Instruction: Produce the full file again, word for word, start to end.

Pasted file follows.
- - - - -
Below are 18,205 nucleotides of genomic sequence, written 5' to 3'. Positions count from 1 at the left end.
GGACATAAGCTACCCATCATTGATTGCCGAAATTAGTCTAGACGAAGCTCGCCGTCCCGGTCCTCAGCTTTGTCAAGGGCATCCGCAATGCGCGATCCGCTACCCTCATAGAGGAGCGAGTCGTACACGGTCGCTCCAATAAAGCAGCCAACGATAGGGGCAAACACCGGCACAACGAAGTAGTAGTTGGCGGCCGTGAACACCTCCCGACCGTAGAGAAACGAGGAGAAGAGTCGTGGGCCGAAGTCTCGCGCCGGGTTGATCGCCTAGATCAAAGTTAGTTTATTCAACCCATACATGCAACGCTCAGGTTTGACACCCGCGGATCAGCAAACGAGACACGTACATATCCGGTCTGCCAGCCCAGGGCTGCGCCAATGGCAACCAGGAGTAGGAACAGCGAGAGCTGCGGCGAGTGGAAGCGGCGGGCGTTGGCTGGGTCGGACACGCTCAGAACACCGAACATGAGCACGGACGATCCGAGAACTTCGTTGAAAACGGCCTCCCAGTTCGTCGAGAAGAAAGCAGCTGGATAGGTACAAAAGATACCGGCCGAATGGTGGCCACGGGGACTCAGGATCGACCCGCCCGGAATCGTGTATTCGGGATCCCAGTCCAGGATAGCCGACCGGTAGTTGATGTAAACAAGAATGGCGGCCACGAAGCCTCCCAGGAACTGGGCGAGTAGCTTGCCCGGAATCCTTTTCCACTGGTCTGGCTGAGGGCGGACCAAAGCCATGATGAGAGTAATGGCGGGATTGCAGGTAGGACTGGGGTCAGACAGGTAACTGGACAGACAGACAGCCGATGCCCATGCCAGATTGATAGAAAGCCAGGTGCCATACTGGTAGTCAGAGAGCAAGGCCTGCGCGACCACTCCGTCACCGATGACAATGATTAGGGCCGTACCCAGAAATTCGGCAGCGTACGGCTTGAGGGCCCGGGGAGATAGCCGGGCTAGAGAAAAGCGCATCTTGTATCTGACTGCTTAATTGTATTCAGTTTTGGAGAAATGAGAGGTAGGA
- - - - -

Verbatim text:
Below are 18,205 nucleotides of genomic sequence, written 5' to 3'. Positions count from 1 at the left end.
GGACATAAGCTACCCATCATTGATTGCCGAAATTAGTCTAGACGAAGCTCGCCGTCCCGGTCCTCAGCTTTGTCAAGGGCATCCGCAATGCGCGATCCGCTACCCTCATAGAGGAGCGAGTCGTACACGGTCGCTCCAATAAAGCAGCCAACGATAGGGGCAAACACCGGCACAACGAAGTAGTAGTTGGCGGCCGTGAACACCTCCCGACCGTAGAGAAACGAGGAGAAGAGTCGTGGGCCGAAGTCTCGCGCCGGGTTGATCGCCTAGATCAAAGTTAGTTTATTCAACCCATACATGCAACGCTCAGGTTTGACACCCGCGGATCAGCAAACGAGACACGTACATATCCGGTCTGCCAGCCCAGGGCTGCGCCAATGGCAACCAGGAGTAGGAACAGCGAGAGCTGCGGCGAGTGGAAGCGGCGGGCGTTGGCTGGGTCGGACACGCTCAGAACACCGAACATGAGCACGGACGATCCGAGAACTTCGTTGAAAACGGCCTCCCAGTTCGTCGAGAAGAAAGCAGCTGGATAGGTACAAAAGATACCGGCCGAATGGTGGCCACGGGGACTCAGGATCGACCCGCCCGGAATCGTGTATTCGGGATCCCAGTCCAGGATAGCCGACCGGTAGTTGATGTAAACAAGAATGGCGGCCACGAAGCCTCCCAGGAACTGGGCGAGTAGCTTGCCCGGAATCCTTTTCCACTGGTCTGGCTGAGGGCGGACCAAAGCCATGATGAGAGTAATGGCGGGATTGCAGGTAGGACTGGGGTCAGACAGGTAACTGGACAGACAGACAGCCGATGCCCATGCCAGATTGATAGAAAGCCAGGTGCCATACTGGTAGTCAGAGAGCAAGGCCTGCGCGACCACTCCGTCACCGATGACAATGATTAGGGCCGTACCCAGAAATTCGGCAGCGTACGGCTTGAGGGCCCGGGGAGATAGCCGGGCTAGAGAAAAGCGCATCTTGTATCTGACTGCTTAATTGTATTCAGTTTTGGAGAAATGAGAGGTAGGA